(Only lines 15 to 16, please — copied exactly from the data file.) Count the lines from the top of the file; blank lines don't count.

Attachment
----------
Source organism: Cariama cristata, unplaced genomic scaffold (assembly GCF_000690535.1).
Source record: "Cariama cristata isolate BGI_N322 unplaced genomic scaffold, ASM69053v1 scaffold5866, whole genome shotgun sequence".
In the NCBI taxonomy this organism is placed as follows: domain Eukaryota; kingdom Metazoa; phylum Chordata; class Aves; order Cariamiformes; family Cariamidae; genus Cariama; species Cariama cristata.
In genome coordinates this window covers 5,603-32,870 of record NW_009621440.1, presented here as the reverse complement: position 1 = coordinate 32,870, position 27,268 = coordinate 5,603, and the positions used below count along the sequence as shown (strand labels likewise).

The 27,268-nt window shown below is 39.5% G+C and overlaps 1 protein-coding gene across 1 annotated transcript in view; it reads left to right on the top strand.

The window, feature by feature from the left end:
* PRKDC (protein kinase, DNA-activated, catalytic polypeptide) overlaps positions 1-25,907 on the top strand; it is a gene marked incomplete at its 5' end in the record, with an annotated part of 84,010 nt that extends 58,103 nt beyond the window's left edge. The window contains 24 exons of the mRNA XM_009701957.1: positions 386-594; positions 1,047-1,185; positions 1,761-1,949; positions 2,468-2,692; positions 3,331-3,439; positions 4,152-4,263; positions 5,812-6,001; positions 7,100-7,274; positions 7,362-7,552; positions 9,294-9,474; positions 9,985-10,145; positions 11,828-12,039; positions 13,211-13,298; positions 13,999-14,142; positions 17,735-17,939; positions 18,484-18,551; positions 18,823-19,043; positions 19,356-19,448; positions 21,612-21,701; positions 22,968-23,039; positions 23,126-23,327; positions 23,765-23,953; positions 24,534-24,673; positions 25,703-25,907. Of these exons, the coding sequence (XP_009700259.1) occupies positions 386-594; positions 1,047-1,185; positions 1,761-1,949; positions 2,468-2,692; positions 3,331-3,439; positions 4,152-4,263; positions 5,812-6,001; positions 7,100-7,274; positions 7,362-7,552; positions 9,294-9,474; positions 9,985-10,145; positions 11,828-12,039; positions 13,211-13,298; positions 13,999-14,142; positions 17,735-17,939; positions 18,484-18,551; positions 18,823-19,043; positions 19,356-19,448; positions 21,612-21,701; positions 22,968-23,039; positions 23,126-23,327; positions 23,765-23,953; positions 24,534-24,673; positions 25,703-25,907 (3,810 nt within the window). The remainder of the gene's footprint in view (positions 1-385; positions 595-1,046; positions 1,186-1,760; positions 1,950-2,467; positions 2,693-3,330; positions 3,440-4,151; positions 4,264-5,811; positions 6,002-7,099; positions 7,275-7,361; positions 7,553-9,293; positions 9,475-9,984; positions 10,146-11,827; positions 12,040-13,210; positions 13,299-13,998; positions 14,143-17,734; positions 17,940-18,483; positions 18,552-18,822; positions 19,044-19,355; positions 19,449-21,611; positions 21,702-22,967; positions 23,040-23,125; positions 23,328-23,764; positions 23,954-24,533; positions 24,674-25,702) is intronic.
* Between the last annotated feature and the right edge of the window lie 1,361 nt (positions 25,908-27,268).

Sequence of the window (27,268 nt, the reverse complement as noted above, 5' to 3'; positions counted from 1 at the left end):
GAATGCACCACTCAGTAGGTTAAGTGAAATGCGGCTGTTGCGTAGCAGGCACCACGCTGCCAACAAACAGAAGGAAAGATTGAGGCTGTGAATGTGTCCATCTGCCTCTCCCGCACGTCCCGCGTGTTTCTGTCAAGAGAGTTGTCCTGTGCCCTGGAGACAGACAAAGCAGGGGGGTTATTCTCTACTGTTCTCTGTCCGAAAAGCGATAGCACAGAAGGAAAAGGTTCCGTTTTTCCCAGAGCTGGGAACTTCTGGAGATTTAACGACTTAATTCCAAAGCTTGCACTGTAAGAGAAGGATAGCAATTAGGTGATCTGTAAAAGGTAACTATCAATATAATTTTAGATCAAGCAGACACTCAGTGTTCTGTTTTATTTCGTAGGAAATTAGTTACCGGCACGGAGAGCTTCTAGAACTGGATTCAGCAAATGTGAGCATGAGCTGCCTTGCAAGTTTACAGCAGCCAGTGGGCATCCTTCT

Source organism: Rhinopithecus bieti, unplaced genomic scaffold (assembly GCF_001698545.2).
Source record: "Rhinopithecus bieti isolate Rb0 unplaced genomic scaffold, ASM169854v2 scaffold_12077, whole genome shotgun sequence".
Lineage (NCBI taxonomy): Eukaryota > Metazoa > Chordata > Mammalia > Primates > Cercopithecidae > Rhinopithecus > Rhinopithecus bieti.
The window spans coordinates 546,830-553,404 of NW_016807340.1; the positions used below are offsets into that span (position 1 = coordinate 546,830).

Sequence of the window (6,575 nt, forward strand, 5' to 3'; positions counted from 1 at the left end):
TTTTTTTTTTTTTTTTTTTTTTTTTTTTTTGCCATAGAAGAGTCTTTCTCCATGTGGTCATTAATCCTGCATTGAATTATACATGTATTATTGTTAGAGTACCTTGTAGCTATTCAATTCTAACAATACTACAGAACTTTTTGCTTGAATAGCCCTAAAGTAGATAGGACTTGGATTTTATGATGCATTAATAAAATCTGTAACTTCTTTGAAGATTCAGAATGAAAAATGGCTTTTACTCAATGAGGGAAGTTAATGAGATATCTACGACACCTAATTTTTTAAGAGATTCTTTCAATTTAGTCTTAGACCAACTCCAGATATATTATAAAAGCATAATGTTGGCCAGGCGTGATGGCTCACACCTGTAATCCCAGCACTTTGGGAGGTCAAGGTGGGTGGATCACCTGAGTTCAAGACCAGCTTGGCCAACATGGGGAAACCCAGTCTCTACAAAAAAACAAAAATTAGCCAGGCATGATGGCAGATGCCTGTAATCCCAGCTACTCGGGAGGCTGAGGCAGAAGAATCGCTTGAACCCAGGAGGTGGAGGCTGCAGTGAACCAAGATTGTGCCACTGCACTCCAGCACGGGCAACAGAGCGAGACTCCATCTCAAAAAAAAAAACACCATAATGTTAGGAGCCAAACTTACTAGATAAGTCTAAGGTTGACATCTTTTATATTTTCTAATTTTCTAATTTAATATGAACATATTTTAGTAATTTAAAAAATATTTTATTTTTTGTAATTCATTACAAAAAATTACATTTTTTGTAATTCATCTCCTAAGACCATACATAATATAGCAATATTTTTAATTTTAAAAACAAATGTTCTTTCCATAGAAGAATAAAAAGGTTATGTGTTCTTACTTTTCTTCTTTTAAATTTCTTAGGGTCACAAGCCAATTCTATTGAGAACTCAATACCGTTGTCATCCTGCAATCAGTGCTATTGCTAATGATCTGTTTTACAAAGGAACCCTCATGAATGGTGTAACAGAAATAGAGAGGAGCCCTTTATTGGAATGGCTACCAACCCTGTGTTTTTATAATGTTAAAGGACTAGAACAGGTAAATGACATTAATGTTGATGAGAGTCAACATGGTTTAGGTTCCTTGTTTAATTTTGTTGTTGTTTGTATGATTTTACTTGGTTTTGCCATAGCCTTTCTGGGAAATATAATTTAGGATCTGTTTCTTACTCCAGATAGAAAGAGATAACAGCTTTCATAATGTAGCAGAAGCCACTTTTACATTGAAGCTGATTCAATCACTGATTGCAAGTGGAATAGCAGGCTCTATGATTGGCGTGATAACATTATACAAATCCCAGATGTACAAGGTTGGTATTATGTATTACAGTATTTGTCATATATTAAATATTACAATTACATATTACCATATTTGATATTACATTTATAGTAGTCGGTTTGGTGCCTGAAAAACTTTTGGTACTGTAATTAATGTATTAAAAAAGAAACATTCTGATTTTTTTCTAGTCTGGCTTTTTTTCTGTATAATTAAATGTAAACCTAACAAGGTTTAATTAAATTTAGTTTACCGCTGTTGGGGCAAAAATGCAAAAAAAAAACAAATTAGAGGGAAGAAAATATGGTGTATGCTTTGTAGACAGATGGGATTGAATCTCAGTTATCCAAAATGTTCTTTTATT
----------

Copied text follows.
Sequence of the window (6,575 nt, forward strand, 5' to 3'; positions counted from 1 at the left end):
TTTTTTTTTTTTTTTTTTTTTTTTTTTTTTGCCATAGAAGAGTCTTTCTCCATGTGGTCATTAATCCTGCATTGAATTATACATGTATTATTGTTAGAGTACCTTGTAGCTATTCAATTCTAACAATACTACAGAACTTTTTGCTTGAATAGCCCTAAAGTAGATAGGACTTGGATTTTATGATGCATTAATAAAATCTGTAACTTCTTTGAAGATTCAGAATGAAAAATGGCTTTTACTCAATGAGGGAAGTTAATGAGATATCTACGACACCTAATTTTTTAAGAGATTCTTTCAATTTAGTCTTAGACCAACTCCAGATATATTATAAAAGCATAATGTTGGCCAGGCGTGATGGCTCACACCTGTAATCCCAGCACTTTGGGAGGTCAAGGTGGGTGGATCACCTGAGTTCAAGACCAGCTTGGCCAACATGGGGAAACCCAGTCTCTACAAAAAAACAAAAATTAGCCAGGCATGATGGCAGATGCCTGTAATCCCAGCTACTCGGGAGGCTGAGGCAGAAGAATCGCTTGAACCCAGGAGGTGGAGGCTGCAGTGAACCAAGATTGTGCCACTGCACTCCAGCACGGGCAACAGAGCGAGACTCCATCTCAAAAAAAAAAACACCATAATGTTAGGAGCCAAACTTACTAGATAAGTCTAAGGTTGACATCTTTTATATTTTCTAATTTTCTAATTTAATATGAACATATTTTAGTAATTTAAAAAATATTTTATTTTTTGTAATTCATTACAAAAAATTACATTTTTTGTAATTCATCTCCTAAGACCATACATAATATAGCAATATTTTTAATTTTAAAAACAAATGTTCTTTCCATAGAAGAATAAAAAGGTTATGTGTTCTTACTTTTCTTCTTTTAAATTTCTTAGGGTCACAAGCCAATTCTATTGAGAACTCAATACCGTTGTCATCCTGCAATCAGTGCTATTGCTAATGATCTGTTTTACAAAGGAACCCTCATGAATGGTGTAACAGAAATAGAGAGGAGCCCTTTATTGGAATGGCTACCAACCCTGTGTTTTTATAATGTTAAAGGACTAGAACAGGTAAATGACATTAATGTTGATGAGAGTCAACATGGTTTAGGTTCCTTGTTTAATTTTGTTGTTGTTTGTATGATTTTACTTGGTTTTGCCATAGCCTTTCTGGGAAATATAATTTAGGATCTGTTTCTTACTCCAGATAGAAAGAGATAACAGCTTTCATAATGTAGCAGAAGCCACTTTTACATTGAAGCTGATTCAATCACTGATTGCAAGTGGAATAGCAGGCTCTATGATTGGCGTGATAACATTATACAAATCCCAGATGTACAAGGTTGGTATTATGTATTACAGTATTTGTCATATATTAAATATTACAATTACATATTACCATATTTGATATTACATTTATAGTAGTCGGTTTGGTGCCTGAAAAACTTTTGGTACTGTAATTAATGTATTAAAAAAGAAACATTCTGATTTTTTTCTAGTCTGGCTTTTTTTCTGTATAATTAAATGTAAACCTAACAAGGTTTAATTAAATTTAGTTTACCGCTGTTGGGGCAAAAATGCAAAAAAAAAACAAATTAGAGGGAAGAAAATATGGTGTATGCTTTGTAGACAGATGGGATTGAATCTCAGTTATCCAAAATGTTCTTTTATT